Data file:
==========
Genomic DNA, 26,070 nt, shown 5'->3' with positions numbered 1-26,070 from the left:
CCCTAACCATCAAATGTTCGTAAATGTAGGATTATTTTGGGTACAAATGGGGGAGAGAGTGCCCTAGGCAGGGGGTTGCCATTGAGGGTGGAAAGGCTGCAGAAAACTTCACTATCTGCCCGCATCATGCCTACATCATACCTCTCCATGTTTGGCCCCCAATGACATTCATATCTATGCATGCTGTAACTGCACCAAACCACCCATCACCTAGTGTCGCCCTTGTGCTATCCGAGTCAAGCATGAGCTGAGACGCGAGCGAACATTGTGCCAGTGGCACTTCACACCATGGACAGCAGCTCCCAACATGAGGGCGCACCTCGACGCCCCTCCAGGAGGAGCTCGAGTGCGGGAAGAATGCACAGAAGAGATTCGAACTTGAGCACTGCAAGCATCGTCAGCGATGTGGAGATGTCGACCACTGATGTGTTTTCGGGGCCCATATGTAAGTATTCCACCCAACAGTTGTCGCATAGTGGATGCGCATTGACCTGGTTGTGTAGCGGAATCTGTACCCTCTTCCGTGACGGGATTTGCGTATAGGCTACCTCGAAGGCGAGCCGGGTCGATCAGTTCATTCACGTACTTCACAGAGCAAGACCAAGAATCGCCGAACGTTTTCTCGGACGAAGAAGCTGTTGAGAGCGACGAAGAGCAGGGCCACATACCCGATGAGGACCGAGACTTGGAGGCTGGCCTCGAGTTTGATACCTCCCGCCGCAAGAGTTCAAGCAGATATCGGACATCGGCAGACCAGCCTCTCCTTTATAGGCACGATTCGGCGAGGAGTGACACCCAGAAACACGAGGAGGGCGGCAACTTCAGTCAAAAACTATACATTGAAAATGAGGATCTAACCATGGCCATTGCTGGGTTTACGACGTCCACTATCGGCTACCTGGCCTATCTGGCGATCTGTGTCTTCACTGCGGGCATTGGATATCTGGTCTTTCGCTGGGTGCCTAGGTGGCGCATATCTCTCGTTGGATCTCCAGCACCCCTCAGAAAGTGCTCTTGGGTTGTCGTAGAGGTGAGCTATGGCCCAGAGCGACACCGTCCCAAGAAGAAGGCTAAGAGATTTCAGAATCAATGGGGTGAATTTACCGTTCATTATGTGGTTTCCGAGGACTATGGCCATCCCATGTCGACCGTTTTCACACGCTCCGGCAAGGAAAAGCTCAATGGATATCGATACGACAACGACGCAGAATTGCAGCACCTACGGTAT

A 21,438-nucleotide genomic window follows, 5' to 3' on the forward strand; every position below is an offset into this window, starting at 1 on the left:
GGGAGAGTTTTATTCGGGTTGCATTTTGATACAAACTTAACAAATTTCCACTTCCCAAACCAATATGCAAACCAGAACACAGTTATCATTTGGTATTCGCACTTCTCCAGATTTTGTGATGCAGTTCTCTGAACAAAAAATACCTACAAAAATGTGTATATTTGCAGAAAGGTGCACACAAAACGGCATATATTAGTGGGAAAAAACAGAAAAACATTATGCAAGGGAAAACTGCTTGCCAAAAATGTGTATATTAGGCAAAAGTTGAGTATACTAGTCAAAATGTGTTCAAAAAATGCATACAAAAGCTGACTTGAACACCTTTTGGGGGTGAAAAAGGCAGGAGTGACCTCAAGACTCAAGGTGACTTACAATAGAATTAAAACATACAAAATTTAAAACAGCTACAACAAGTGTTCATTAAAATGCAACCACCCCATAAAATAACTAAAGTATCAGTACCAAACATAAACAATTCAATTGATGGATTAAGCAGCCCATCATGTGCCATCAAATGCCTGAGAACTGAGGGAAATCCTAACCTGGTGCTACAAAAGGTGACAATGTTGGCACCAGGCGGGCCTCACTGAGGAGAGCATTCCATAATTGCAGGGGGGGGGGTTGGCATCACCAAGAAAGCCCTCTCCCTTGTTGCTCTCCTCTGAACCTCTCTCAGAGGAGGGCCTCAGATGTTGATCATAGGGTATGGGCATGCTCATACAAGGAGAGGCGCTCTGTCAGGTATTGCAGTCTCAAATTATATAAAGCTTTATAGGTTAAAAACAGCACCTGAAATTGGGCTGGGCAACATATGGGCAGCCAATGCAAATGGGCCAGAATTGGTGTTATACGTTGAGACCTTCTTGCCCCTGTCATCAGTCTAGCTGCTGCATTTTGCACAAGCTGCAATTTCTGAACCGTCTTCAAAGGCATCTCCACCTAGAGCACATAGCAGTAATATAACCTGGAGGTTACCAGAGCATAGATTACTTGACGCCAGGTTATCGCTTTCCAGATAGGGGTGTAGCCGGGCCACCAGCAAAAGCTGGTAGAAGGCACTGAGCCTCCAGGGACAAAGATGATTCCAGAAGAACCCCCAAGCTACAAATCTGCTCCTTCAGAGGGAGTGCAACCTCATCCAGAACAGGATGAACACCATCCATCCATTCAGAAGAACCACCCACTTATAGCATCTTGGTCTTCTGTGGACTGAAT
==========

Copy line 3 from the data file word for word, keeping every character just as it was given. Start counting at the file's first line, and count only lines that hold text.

A 21,438-nucleotide genomic window follows, 5' to 3' on the forward strand; every position below is an offset into this window, starting at 1 on the left: